Ronnie Curley owner of Curley’s Pub in Portumna, Co. Galway.
(The phone call took place over a cell phone connection to Ireland and the audio is difficult to hear. )
I mentioned that there has been a 25% decline since 2007 in drinking in pubs.
Ronnie Curley has been in business as the proprietor of Curley’s Pub for more than thirty years.
Well sure 2007, Since 2010 and 2011 there’s been a “big decline.”
No particular age group affected- ‘across the board’ impact.
The pubs are “closing left right and center,” in the town of Portumna.
“We had in excess of 20 pubs in town years ago, …….now we have 9.”
¾ of a pint of Guinness would be all you could drink in order to remain within the limit.
With the new strict drinking and driving laws- “people are taking it that you can’t drink and drive now.”
“You may see people chancing an odd one, the locals might chance two or three.”
The off-licenses have to be doing a “big bit better,” according to Curley. Even his own children when they go out with their friends will have a couple of drinks in the house before they go anywhere. “They’ll have a few drinks before they go to the pub.”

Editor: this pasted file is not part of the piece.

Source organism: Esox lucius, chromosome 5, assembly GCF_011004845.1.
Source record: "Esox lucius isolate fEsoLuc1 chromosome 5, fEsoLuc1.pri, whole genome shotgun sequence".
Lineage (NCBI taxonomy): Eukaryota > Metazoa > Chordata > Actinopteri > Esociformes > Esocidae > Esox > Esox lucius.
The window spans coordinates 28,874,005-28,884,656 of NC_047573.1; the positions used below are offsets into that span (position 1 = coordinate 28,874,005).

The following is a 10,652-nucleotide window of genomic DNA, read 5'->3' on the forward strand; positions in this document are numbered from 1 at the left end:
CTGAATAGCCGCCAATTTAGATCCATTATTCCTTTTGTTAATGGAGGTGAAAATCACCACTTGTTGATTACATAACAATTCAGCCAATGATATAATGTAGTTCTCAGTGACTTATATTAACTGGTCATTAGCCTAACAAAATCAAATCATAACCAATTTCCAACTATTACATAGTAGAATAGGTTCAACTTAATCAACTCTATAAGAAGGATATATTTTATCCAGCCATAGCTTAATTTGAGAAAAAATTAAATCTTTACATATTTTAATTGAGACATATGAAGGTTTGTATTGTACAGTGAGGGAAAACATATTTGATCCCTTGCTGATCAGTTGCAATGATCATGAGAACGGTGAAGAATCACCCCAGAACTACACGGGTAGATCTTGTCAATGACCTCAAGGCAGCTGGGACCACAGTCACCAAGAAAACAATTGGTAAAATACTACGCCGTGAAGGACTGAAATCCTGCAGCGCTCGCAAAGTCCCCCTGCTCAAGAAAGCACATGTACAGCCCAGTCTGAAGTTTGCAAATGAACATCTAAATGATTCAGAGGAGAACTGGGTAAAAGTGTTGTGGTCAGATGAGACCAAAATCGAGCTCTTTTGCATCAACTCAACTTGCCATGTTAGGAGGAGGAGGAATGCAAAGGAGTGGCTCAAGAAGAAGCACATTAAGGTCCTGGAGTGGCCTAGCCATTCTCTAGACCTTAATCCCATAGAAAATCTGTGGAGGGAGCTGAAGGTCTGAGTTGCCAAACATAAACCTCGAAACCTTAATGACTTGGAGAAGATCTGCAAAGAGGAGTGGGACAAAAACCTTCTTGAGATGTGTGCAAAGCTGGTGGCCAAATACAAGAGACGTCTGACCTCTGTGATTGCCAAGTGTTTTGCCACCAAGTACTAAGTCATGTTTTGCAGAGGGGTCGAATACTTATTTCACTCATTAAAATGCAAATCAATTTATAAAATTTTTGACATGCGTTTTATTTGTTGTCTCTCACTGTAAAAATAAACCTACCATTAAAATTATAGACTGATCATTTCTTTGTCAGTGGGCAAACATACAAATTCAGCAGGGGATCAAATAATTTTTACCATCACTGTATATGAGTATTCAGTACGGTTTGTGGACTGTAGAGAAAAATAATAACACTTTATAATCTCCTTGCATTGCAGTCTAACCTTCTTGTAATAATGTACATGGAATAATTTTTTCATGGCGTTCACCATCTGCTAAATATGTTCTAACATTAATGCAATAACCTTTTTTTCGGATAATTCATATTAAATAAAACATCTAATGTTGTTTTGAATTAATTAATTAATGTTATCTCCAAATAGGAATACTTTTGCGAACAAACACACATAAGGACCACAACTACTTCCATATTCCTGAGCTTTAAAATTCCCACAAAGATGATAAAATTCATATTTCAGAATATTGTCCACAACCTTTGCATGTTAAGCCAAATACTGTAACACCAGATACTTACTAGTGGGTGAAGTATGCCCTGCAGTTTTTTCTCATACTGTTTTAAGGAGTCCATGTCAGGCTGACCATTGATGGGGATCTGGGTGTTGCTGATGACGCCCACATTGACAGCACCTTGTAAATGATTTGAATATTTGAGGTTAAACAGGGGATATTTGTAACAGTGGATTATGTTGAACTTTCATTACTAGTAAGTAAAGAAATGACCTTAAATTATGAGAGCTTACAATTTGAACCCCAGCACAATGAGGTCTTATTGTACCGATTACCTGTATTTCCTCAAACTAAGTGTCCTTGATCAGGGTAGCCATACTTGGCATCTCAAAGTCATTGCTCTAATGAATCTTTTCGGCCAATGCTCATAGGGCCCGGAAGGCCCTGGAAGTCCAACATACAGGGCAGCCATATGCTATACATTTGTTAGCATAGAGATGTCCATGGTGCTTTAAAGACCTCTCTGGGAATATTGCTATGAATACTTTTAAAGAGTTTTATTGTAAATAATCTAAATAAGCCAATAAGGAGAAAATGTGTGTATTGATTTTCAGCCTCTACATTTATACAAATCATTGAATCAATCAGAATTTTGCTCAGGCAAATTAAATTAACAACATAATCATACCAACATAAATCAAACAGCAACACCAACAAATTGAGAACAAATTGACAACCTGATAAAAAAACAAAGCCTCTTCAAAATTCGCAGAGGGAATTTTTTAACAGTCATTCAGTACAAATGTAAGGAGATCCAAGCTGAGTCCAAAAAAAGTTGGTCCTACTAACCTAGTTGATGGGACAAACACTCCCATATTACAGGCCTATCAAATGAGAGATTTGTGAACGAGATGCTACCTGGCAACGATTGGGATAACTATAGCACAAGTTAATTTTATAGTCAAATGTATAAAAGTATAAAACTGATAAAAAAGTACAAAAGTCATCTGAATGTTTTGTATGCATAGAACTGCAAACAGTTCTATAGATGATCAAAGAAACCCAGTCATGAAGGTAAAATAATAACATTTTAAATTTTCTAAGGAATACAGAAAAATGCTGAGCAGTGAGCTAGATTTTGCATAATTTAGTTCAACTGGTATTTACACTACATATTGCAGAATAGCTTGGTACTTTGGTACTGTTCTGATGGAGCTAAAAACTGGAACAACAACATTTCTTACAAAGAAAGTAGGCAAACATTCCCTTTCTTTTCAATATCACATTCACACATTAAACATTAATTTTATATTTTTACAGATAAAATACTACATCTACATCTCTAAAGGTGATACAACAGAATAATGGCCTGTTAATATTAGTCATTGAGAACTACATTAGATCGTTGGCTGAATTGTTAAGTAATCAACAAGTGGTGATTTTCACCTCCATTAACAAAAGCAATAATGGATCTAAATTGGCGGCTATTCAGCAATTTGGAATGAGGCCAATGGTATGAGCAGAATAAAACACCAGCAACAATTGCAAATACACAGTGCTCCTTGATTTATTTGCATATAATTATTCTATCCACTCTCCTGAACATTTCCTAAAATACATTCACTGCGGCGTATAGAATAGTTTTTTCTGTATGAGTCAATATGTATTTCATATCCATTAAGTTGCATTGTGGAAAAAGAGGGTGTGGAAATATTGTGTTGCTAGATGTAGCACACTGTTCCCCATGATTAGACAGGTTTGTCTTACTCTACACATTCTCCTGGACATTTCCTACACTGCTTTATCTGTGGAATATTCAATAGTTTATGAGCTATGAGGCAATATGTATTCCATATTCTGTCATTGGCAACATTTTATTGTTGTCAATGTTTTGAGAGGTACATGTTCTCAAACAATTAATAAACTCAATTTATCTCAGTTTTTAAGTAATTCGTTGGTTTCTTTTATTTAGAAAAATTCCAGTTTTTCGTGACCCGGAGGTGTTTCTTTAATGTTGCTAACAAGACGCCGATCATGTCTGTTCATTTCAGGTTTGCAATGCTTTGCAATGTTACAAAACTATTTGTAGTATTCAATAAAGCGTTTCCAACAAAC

You wouldn’t see the older people out for a drink at night during the week.
There is a decline in the numbers of people coming into the bars and Curley agrees that the supermarkets are selling below costs and also that the off-licenses are selling merchandise from parts of Europe and the North of Ireland. Curley also concurs with Kinsale off license owner Ken Murphy on the legal loophole which allows the larger super markets to sell certain alcohol items below cost. Reclaiming the VAT is mentioned. There is no lowest price allowed by law to sell liquor and alcohol in Ireland. But there are groups who are pressuring the government to get that changed.
What does he see for the future of pubs in Ireland? Is there a future?
“I don’t know. Things seem to be changing a lot. Now there’s other factors after affecting Portumna…”
He mentions the burning down of the Shannon Oaks Hotel in 2011. That has affected the business trade of pubs in the town.
“The pub trade has changed every year since I’ve started.” He mentions that his busiest days during the week were Tuesdays and Thursdays, the mart days. The older farmers would come in after selling some livestock, “have a few drinks and drive home.” He adds that, “All that has changed now.”
The pubs that once stayed open all day, now open their doors at four or later. What’s keeping pubs going now he says are 21st, or Hen Nights and Bachelor Parties.